Conservatives Might Be Seeing the Light on How Government Aid Can Set Workers Up For Success

Published October 21, 2020

The Washington Post

Conservatives have long been allergic to using government to help Americans overcome barriers to their economic advancement. Even when conservatives have done so, their proposals have tended to tilt toward getting government out of the way through deregulation or encouraging competition to government providers through vouchers. There’s much to commend these efforts, but they often aren’t enough to make a quick, tangible difference in people’s lives.

That’s what makes the recent white paper from the House Republican Study Committee’s American Worker Task Force so intriguing. The document, which contains more than 100 proposals that use government power to increase the employability and skills of American workers, may not have received much attention since it was released last month. But it’s groundbreaking on a philosophical level, and many of the specific ideas are worthy of serious consideration.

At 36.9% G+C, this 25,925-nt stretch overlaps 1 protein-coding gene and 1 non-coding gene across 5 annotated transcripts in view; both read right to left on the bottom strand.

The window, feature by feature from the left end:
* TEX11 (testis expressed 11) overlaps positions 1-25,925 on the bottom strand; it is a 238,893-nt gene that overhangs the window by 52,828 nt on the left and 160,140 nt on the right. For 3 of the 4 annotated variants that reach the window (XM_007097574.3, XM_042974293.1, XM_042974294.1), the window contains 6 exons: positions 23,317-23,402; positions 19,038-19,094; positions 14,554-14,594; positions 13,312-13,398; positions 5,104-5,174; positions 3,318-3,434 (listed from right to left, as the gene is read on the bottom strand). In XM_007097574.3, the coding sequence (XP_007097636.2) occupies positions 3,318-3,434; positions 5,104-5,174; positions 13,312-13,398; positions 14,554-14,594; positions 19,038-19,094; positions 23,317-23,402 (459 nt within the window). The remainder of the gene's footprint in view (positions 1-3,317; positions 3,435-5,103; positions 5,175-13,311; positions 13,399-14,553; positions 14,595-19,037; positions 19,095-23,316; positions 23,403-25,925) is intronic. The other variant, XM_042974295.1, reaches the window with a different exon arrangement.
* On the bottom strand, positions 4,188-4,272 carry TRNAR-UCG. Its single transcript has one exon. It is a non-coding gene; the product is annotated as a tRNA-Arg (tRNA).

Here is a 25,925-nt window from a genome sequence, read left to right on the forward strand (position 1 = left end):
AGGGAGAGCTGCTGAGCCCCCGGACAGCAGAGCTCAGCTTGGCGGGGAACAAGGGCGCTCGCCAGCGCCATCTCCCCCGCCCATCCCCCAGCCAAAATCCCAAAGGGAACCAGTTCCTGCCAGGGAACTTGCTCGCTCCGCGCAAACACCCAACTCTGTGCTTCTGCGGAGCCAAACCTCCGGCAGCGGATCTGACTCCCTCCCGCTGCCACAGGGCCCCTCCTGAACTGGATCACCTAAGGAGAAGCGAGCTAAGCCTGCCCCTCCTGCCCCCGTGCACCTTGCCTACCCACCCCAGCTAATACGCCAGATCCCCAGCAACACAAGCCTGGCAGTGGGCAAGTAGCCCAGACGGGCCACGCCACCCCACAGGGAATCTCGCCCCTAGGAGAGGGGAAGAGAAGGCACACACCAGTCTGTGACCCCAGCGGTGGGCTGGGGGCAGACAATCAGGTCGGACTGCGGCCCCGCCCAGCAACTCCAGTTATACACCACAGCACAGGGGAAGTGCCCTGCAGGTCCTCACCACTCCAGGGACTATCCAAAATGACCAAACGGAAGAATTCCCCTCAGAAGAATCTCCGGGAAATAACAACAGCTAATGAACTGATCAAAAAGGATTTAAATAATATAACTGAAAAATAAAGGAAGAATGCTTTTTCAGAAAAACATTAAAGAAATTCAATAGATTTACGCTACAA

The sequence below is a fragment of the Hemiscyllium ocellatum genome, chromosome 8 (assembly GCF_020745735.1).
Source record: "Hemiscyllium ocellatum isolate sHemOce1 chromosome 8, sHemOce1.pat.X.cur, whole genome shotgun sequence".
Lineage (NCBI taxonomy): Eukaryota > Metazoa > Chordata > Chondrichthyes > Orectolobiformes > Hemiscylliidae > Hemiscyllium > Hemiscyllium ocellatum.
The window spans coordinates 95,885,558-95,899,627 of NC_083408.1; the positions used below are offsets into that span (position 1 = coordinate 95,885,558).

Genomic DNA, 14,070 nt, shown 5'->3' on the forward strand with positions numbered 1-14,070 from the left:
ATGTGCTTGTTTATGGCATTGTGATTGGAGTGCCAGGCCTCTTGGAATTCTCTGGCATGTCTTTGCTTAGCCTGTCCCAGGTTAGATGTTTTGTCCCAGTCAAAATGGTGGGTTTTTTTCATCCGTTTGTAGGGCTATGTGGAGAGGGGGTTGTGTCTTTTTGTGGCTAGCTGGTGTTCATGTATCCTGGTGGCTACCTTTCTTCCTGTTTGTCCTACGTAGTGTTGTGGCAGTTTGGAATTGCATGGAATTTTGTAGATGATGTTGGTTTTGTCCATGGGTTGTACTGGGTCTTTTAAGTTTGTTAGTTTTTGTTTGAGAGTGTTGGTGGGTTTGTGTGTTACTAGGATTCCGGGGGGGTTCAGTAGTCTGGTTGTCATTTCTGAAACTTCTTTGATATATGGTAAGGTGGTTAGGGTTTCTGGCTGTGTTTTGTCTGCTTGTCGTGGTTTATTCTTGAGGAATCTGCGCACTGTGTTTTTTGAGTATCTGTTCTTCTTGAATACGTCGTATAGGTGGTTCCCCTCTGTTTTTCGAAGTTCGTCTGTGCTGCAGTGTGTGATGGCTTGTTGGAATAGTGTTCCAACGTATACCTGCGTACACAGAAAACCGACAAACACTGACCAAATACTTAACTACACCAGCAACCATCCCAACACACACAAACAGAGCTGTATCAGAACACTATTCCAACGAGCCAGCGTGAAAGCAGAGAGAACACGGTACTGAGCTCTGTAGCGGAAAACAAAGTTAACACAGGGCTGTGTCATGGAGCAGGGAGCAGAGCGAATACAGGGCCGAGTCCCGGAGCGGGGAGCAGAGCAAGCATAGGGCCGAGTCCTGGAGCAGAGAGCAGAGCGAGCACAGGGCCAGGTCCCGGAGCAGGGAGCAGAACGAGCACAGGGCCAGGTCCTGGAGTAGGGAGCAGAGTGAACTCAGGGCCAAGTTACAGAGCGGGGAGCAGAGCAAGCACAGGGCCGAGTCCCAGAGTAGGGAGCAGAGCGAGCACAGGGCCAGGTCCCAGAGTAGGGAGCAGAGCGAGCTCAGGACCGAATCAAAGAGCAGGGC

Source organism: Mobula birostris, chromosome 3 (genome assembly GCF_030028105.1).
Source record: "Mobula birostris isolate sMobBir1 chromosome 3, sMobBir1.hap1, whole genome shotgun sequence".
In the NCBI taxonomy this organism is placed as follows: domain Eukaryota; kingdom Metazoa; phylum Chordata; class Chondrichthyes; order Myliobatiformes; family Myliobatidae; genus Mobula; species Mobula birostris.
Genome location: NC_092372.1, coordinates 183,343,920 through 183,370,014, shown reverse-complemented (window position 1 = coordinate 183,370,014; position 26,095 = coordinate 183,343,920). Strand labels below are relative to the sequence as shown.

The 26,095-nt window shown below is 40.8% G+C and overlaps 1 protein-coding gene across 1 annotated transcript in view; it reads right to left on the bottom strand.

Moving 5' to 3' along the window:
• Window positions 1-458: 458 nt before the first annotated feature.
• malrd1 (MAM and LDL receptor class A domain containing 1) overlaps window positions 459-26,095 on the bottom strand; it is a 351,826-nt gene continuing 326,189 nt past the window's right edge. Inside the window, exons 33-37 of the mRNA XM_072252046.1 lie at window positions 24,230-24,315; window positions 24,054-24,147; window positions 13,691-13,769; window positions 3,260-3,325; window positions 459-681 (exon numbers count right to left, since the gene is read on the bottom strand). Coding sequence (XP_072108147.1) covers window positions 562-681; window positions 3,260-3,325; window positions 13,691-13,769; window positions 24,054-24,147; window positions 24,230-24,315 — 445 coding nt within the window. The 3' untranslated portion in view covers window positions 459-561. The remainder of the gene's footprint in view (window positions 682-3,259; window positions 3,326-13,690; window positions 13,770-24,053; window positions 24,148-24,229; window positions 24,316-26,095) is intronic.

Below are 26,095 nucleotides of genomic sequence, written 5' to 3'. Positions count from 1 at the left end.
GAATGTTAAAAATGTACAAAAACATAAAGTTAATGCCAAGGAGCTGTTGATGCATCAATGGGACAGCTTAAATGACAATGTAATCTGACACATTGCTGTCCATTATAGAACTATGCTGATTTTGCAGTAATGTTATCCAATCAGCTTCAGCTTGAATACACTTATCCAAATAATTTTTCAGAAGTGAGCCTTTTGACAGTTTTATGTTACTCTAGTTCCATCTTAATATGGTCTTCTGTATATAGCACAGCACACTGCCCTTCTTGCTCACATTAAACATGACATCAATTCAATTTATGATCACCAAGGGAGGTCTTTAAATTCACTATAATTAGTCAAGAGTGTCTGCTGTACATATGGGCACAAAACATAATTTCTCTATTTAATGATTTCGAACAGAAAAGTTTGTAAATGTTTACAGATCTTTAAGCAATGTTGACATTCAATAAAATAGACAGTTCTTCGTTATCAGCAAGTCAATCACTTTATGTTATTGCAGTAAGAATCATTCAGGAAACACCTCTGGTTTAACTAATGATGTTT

Take the approach to higher education. The Republican Study Committee rightly condemns the “Bachelor’s or Bust” mentality that pervades public (and, truth be told, private) K-12 education. Too many students graduate from college with too much debt given the salary levels in the jobs they are qualified for. Just as bad, millions of students drop out of college each year and are burdened with debt they are even less able to repay. Rather than simply replay the old debate with more subsidies for traditional colleges, the report calls for using public resources to prepare students for a different career path that does not require college at all.

Click here to read the rest of this piece at the Washington Post’s website.

Henry Olsen is a senior fellow at the Ethics and Public Policy Center.

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